We programmed the experiment using E-Prime 2.0 software. After being seated, facing the computer screen, participants were told that they would see a series of facial photographs and that they were to judge whether or not there was a mole on each face, pressing the corresponding key as accurately and quickly as possible. If the face had a mole, they were to press "F," if not, they were to press "J" (the response key mappings were counterbalanced across participants). For each trial of the experiment a fixation point "+" was presented for 500 ms at the center of the screen, followed by the face stimulus presented for 1,500 ms. The next fixation was not presented on the monitor until the participant pressed one of the keys. There were two blocks in each of the two baseline conditions. For example, in the age baseline condition, in each block, participants saw 20 faces of the same age (young faces or old faces) with random variation in gender. In the orthogonal condition, participants saw 40 faces with random variations in both age and gender.


The analysis yielded a significant main effect of participant age, F(1, 74) = 19.19, p < .001, [[eta].sup.2] = .21. Younger participants reacted faster than older participants and a main effect of target age was also significant, F(1, 74) = 7.06, p < .01, p2 = .09. This result supports Hypothesis 2 and suggests that it took participants a longer time to judge the old faces compared with the young faces.

There was a significant interaction between the condition and target age, F(2, 73) = 4.8, p < .01, [[eta].sub.2] = .06. Simple effects analysis revealed that in the gender baseline condition, the simple main effect of target age was significant, F(1, 77) = 27.47, p < .001. That is to say, perceivers' response to old faces was much slower than to that of young faces. The simple main effect of the condition was significant when judging the old faces, F(1, 77) = 5.14, p = .007. The response to the old faces in both baseline conditions was slower than that in the orthogonal condition. This result did not support Hypothesis 1.

There was a significant interactive effect between the condition and target gender, F(2, 73) = 4.32, p = .015, [[eta].sub.2] = .06. The simple main effect of the target gender was significant in the gender baseline condition, F(1, 77) = 5.68, p = .02. Specifically, participants reacted more quickly to male faces than to female faces. The simple main effect of the condition was significant when judging female faces, F(1, 77) = 3.58, p = .03. That is, participants reacted slowest in the gender baseline condition compared with the other conditions. This result did not support Hypothesis 1.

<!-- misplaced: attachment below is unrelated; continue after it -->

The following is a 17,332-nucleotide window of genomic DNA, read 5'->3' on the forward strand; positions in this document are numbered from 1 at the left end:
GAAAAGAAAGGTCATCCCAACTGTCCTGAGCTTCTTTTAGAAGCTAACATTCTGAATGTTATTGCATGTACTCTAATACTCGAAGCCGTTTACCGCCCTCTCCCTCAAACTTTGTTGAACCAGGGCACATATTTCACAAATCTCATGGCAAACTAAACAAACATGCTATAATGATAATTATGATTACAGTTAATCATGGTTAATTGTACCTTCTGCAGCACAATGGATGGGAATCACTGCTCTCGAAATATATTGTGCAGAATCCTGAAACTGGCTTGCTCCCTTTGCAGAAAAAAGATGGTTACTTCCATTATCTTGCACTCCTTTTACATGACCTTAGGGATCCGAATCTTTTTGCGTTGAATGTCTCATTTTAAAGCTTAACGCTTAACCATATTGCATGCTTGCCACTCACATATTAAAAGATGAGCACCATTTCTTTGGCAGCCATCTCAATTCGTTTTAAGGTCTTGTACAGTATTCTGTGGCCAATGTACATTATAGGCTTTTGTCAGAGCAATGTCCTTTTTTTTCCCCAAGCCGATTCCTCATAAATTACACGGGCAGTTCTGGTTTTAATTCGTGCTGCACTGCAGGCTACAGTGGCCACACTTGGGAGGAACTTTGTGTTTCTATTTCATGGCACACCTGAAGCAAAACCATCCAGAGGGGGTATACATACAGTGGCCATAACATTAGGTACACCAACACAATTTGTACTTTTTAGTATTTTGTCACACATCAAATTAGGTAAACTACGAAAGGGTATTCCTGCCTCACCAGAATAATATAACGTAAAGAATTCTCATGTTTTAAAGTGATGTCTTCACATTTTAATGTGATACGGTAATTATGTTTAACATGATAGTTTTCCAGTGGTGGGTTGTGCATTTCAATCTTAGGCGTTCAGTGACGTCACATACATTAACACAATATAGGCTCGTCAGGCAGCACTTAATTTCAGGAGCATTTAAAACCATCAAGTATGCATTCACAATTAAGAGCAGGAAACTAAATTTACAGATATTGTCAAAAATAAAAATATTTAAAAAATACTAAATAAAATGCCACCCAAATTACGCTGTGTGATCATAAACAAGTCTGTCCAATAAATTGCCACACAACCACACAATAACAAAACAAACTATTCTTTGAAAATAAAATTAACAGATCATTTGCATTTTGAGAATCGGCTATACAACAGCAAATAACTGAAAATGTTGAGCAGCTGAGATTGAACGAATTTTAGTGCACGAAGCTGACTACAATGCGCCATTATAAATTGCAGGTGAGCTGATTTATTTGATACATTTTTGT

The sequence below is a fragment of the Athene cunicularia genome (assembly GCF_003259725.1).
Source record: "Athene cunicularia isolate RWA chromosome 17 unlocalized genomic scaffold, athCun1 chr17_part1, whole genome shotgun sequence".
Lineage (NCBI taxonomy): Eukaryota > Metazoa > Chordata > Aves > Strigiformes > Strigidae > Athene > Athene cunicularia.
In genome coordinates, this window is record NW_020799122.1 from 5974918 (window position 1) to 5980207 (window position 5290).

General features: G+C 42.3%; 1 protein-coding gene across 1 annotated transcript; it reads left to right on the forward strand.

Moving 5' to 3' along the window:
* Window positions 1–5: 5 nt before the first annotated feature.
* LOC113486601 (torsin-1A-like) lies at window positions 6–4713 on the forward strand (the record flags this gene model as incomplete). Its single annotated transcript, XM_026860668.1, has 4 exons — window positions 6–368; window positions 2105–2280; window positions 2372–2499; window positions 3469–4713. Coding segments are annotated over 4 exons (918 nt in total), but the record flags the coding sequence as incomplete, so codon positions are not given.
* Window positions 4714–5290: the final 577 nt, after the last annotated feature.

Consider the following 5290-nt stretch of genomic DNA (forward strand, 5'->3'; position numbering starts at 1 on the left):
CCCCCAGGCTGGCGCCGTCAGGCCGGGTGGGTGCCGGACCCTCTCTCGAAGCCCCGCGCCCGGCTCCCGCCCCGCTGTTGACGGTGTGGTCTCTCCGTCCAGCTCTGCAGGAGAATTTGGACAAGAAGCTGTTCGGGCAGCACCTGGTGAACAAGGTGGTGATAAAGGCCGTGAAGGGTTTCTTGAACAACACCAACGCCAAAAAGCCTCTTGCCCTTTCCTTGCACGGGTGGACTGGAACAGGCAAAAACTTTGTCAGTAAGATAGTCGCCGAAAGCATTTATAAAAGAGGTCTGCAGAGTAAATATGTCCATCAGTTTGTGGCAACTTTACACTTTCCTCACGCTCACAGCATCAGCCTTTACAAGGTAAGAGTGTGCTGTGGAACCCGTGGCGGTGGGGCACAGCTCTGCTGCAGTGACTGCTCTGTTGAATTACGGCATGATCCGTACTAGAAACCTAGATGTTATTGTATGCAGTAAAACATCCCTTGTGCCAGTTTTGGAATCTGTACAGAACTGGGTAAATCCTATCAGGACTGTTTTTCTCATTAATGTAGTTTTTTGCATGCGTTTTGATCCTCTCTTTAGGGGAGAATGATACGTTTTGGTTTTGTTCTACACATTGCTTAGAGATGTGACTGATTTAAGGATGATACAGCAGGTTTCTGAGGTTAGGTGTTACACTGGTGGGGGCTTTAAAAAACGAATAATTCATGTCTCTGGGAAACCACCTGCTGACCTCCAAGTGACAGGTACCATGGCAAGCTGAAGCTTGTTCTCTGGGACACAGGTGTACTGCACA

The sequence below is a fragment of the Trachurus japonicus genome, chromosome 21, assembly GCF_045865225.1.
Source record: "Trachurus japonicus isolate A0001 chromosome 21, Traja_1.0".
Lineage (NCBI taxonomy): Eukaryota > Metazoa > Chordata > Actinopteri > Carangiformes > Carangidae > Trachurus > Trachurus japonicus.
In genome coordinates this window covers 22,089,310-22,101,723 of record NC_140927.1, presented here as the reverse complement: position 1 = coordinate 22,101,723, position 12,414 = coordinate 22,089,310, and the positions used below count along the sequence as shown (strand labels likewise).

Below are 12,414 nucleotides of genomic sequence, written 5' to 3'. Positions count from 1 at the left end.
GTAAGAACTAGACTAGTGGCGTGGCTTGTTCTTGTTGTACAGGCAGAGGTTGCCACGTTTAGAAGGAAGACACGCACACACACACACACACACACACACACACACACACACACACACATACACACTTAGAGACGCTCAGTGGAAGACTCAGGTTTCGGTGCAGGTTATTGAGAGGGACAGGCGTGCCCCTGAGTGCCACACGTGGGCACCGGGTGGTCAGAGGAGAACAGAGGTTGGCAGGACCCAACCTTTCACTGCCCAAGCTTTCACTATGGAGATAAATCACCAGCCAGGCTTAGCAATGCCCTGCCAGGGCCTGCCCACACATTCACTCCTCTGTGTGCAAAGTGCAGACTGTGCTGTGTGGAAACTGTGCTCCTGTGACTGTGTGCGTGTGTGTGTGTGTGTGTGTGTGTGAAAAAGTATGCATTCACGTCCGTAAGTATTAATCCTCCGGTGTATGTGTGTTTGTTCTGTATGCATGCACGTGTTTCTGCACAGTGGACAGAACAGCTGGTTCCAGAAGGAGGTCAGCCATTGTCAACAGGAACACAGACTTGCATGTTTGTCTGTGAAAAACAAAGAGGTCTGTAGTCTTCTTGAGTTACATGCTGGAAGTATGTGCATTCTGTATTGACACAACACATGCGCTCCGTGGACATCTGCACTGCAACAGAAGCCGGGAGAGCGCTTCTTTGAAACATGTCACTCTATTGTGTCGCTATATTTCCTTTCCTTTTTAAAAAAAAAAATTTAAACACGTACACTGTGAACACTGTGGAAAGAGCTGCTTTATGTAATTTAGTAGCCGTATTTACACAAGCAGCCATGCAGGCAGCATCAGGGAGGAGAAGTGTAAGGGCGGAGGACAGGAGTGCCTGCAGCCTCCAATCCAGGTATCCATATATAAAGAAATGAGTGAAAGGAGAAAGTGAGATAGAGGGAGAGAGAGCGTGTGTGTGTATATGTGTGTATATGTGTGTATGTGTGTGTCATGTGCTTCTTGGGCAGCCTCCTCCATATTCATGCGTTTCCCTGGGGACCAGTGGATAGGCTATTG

Finally, the interactive effect between target gender and target age was significant, F(1, 74) = 10.84, p = .002, [[eta].sub.2] = .13. In terms of the female faces, the simple main effect of face age was significant, F(1, 77) = 23.54, p < .001, such that participants reacted more quickly to young female faces than to old female faces. The simple main effect of target gender was significant with old faces, F(1, 77) = 9.04, p = .004, such that perceivers reacted slower to the old female faces than to the old male faces. These results were related to Hypothesis 3, but did not fully support it.


In this study, we manipulated variations in age and gender to explore the characteristics of multiple social categorization. We found evidence of conditionally automatic processing in which perceivers tend to process important categories at different times and in different situations.